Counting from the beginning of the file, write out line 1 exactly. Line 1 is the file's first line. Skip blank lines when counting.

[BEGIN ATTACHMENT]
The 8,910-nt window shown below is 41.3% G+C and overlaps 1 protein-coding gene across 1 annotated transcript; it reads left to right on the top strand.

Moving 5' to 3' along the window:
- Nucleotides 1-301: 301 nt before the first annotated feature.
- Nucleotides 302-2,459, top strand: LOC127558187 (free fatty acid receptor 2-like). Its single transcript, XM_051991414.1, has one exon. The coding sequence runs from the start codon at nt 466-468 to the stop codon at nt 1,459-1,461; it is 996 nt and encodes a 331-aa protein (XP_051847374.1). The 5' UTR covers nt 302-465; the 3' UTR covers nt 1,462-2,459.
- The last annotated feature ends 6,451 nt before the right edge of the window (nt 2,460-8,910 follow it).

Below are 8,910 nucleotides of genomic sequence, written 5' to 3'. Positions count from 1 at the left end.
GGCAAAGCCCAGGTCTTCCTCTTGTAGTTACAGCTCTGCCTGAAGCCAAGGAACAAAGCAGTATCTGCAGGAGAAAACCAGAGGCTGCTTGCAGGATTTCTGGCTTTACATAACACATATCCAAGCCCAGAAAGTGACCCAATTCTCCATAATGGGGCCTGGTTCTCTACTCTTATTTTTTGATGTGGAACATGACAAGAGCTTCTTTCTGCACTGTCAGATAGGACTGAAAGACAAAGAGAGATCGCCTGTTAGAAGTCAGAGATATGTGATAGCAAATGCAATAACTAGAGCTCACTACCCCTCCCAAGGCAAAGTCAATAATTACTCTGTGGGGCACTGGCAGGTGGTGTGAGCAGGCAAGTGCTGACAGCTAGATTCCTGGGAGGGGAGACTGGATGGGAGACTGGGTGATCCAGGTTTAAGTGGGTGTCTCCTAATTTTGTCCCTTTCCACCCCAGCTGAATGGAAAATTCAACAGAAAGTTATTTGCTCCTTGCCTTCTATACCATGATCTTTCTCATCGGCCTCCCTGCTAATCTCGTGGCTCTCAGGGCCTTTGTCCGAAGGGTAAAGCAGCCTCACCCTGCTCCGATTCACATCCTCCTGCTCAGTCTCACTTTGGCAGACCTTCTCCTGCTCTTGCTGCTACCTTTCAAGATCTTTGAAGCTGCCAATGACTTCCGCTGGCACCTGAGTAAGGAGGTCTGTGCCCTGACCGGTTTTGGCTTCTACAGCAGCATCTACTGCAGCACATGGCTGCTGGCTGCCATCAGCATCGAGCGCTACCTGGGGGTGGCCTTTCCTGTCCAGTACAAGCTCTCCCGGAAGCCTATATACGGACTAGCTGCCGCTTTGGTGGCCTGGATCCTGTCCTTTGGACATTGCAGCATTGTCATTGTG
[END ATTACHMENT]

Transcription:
The 8,910-nt window shown below is 41.3% G+C and overlaps 1 protein-coding gene across 1 annotated transcript; it reads left to right on the top strand.